Protein Phosphorylation

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Protein Phosphorylation

Protein Phosphorylation Background

Protein phosphorylation is an important post-translational modification on proteins, which is responsible for many biological functions. Phosphorylation alters the structural conformation of a protein, causing it to become activated, deactivated, or modifying its function. Many human proteins have phosphorylation sites. The reverse reaction of phosphorylation is known as dephosphorylation which is catalyzed by protein phosphatase. Protein kinases and phosphatases work independently and in a balance to regulate the function of proteins. The amino acids most commonly phosphorylated are serine, threonine, and tyrosine in eukaryotes, and histidine in prokaryotes and plants. These phosphorylations play important and well-characterized roles in signaling pathways and metabolism. However, other amino acids can also be phosphorylated, including arginine, lysine, aspartic acid, glutamic acid and cysteine. Protein phosphorylation was first reported in 1906, however, it was nearly 50 years until the enzymatic phosphorylation of proteins by protein kinases was discovered.

Figure 1. Model of a phosphorylated serine residue

Functions of phosphorylation

Phosphorylation introduces a charged and hydrophilic group in the side chain of amino acids, possibly changing a protein's structure by altering interactions with nearby amino acids. Some proteins such as p53 contain multiple phosphorylation sites, facilitating complex, multi-level regulation. Because of the ease with which proteins can be phosphorylated and dephosphorylated, this type of modification is a flexible mechanism for cells to respond to external signals and environmental conditions.

Reversible phosphorylation of proteins occurs in both prokaryotic and eukaryotic organisms. It is estimated that 230,000, 156,000 and 40,000 phosphorylation sites exist in human, mouse and yeast, respectively. Kinases phosphorylate proteins and phosphatases dephosphorylate proteins. Many enzymes and receptors are switched "on" or "off" by phosphorylation and dephosphorylation. Reversible phosphorylation will lead to a conformational change in the structure in most receptors and enzymes, causing them to become activated or deactivated. Phosphorylation often occurs on serine, threonine, tyrosine and histidine residues in eukaryotic proteins. Histidine phosphorylation of eukaryotic proteins occurs more frequent than tyrosine phosphorylation. In prokaryotic proteins phosphorylation occurs on the serine, threonine, tyrosine, histidine or arginine or lysine residues. The addition of a phosphate (PO4) molecule to a non-polar R group of an amino acid residue can turn a hydrophobic portion of a protein into a polar and extremely hydrophilic portion of a molecule. In this way, protein dynamics can induce conformational changes in protein structures through remote isomers through other hydrophobic and hydrophilic residues in the protein.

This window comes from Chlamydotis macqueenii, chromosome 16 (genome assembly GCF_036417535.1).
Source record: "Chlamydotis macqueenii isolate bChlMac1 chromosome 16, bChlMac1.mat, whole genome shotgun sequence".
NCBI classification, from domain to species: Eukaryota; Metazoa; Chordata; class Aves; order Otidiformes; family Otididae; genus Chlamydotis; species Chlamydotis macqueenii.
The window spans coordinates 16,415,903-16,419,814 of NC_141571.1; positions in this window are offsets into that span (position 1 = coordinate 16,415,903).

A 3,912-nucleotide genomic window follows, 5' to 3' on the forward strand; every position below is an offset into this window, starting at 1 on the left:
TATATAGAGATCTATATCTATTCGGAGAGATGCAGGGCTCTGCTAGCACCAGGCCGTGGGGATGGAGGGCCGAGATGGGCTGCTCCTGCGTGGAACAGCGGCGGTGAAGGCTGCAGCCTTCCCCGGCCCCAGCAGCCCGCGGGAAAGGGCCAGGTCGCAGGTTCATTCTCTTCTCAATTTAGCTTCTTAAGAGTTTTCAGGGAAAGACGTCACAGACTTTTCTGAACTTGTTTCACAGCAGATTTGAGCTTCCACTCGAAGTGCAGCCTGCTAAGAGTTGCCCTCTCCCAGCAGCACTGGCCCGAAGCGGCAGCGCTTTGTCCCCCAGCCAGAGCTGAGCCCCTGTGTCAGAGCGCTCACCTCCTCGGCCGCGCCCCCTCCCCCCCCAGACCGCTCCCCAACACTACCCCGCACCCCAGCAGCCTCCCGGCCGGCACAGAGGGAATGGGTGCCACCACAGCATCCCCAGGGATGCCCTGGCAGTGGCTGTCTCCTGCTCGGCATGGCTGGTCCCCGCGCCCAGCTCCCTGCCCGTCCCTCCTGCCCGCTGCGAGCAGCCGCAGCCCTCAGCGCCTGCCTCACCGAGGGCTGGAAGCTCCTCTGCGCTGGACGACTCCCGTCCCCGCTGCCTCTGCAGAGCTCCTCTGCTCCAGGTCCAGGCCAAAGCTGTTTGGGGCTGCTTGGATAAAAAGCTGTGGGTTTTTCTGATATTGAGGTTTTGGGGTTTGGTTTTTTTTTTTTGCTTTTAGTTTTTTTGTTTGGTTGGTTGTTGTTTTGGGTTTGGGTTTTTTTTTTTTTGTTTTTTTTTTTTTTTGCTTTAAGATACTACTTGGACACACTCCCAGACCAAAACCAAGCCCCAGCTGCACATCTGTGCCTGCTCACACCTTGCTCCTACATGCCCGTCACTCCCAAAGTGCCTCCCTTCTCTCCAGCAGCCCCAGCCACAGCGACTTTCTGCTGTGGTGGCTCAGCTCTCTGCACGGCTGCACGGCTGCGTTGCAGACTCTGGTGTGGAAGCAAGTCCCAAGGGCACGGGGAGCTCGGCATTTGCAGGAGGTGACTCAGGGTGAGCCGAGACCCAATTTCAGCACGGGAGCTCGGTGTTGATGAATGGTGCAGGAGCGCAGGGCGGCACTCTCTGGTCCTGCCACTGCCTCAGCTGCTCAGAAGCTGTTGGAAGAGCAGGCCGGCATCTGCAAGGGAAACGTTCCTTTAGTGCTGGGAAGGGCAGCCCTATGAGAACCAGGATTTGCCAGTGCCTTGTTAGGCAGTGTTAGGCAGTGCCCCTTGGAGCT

One example of the regulatory role that phosphorylation plays is that the p53 tumor suppressor protein. The p53 protein is heavily regulated and contains over 18 various phosphorylation sites. Activation of p53 will lead to cell cycle arrest, which may be reversed under some, apoptotic cell death or circumstances. This activity occurs only in situations wherein the cell is damaged or physiology is disturbed in normal healthy individuals.

Upon the deactivating signal, the protein becomes dephosphorylated once more and stops operating. This is the mechanism in many forms of signal transduction, for example the way in which incoming light is processed in the light-sensitive cells of the retina. After deactivating the signal, the supramolecular dephosphorylates again and stops operating.

Regulatory roles of phosphorylation include:

Biological thermodynamics of energy-requiring reactions

During the osmotic adjustment process, sodium (Na+) and potassium (K+) ions pass through the cell membrane transport process to phosphorylate Na+/ K+ -ATPase to maintain the homeostasis of water in the body.

Mediates enzyme inhibition

Phosphorylation of the GSK-3 enzyme by AKT (protein kinase B) as part of the insulin signaling pathway.

Phosphorylation of src tyrosine kinase by C-terminal Src kinase (Csk) induces a conformational change in the enzyme, resulting in a fold in the structure, which masks its kinase domain, and is thus shut "off".


1. Johnson LN.; et al. The effects of phosphorylation on the structure and function of proteins. Annual Review of Biophysics and Biomolecular Structure. 1993,22 (1): 199-232.

2. Barford D.; et al. The structure and mechanism of protein phosphatases: insights into catalysis and regulation. Annual Review of Biophysics and Biomolecular Structure.1998, 27: 133-164.

3. Deutscher, J.; et al. Ser/Thr/Tyr Protein Phosphorylation in Bacteria - for Long Time Neglected, Now Well Established. Journal of Molecular Microbiology and Biotechnology. 2005, 9 (3-4): 125-131.

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